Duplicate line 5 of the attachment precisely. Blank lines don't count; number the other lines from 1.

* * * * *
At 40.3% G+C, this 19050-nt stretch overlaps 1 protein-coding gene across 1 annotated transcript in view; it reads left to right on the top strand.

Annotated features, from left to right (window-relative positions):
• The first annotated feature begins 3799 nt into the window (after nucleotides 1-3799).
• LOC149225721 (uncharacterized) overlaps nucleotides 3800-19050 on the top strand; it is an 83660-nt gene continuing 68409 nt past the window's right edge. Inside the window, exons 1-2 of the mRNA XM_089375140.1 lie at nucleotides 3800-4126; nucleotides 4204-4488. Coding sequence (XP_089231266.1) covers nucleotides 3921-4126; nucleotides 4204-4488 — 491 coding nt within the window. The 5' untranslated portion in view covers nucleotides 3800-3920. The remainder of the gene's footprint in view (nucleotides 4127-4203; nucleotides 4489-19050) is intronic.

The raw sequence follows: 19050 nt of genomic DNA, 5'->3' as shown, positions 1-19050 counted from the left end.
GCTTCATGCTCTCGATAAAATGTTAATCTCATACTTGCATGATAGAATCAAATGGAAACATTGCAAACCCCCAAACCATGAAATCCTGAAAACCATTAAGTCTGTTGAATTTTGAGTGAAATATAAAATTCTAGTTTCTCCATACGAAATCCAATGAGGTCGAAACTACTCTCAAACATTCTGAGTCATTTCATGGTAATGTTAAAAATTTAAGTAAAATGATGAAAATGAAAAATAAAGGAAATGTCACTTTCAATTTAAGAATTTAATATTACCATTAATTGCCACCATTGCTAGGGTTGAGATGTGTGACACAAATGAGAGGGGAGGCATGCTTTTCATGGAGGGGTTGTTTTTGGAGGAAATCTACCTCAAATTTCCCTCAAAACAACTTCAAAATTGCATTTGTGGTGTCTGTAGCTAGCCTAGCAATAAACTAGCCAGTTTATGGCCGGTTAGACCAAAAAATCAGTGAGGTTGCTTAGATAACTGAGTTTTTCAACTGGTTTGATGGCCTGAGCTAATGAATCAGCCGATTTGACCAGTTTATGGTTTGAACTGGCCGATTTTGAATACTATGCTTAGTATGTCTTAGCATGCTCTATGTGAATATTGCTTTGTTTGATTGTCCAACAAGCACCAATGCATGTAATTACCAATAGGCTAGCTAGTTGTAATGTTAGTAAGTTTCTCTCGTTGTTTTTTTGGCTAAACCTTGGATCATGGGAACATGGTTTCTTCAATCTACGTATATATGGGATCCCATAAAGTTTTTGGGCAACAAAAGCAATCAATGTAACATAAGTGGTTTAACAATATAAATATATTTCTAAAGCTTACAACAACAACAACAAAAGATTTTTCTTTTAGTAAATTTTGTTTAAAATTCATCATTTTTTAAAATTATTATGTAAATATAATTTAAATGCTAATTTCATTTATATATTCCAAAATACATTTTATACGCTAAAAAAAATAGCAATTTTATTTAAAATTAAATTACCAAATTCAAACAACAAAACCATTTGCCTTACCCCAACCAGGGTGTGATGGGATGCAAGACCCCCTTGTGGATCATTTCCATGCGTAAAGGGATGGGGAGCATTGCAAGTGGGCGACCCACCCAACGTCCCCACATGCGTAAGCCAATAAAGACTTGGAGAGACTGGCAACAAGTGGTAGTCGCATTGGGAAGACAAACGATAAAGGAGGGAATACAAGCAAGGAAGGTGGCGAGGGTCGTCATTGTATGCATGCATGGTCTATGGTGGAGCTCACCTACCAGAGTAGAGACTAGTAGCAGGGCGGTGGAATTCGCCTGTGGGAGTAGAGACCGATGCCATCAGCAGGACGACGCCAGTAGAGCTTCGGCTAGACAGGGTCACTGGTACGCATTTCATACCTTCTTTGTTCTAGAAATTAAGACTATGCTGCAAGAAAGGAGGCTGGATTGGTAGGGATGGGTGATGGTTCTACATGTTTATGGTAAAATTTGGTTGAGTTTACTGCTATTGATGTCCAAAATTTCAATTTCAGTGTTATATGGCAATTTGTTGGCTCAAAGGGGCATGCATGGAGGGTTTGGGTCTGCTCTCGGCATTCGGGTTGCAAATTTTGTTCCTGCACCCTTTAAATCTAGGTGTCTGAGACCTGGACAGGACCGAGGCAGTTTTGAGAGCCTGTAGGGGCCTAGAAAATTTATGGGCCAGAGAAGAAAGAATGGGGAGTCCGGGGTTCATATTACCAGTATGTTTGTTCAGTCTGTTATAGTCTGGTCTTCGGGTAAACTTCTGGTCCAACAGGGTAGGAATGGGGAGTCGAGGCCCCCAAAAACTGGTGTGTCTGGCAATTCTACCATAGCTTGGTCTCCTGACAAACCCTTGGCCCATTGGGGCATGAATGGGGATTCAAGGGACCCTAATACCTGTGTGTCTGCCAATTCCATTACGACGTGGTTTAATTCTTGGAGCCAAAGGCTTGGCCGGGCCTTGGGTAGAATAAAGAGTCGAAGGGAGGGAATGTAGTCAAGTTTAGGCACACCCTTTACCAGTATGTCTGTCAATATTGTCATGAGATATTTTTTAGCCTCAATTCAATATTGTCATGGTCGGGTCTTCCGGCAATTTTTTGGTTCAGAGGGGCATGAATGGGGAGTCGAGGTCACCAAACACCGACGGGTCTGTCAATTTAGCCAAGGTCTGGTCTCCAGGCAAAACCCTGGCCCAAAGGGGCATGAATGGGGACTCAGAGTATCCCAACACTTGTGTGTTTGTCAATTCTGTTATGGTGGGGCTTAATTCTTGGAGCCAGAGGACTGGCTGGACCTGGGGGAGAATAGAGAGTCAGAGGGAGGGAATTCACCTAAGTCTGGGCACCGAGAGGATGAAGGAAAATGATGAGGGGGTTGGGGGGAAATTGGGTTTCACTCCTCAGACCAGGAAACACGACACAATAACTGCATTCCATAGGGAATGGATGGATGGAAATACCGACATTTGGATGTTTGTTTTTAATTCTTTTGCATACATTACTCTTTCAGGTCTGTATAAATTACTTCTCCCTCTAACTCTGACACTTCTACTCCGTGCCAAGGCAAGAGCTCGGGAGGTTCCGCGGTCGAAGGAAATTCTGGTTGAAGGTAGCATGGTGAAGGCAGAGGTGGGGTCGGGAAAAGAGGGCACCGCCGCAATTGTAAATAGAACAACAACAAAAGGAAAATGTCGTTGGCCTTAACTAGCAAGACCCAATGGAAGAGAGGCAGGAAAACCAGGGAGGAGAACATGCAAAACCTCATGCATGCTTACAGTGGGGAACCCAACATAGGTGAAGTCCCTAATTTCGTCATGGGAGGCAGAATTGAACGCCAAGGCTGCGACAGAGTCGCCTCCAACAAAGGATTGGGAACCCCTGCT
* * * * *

The raw sequence follows: 19050 nt of genomic DNA, 5'->3' as shown, positions 1-19050 counted from the left end.